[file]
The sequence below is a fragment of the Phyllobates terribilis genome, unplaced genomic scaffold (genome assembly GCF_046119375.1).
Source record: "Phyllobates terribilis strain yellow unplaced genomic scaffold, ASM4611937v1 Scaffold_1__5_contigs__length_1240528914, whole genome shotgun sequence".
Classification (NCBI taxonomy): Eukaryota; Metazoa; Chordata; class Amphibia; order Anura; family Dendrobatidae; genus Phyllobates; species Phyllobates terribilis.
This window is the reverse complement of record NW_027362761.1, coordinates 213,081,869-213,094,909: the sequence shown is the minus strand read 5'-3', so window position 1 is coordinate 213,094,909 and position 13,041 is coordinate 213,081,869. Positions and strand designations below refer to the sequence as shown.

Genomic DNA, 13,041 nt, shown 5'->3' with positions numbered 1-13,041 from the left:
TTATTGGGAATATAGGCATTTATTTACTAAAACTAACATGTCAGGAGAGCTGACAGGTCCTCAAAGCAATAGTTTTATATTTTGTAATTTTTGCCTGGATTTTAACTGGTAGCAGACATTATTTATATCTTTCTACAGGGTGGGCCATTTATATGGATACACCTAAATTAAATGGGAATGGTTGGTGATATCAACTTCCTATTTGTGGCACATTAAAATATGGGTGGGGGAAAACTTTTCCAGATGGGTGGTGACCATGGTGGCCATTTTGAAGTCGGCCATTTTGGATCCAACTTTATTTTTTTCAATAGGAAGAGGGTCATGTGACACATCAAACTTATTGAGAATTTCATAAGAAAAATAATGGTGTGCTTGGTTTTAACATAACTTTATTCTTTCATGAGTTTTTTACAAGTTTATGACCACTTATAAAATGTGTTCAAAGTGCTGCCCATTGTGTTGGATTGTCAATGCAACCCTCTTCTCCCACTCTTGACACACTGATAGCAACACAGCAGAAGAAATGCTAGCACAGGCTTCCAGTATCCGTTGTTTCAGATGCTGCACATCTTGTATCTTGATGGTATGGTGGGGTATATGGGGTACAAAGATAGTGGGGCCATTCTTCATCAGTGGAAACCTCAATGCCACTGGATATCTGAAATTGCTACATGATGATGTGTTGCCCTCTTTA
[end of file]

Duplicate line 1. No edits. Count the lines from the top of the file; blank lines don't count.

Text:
The sequence below is a fragment of the Phyllobates terribilis genome, unplaced genomic scaffold (genome assembly GCF_046119375.1).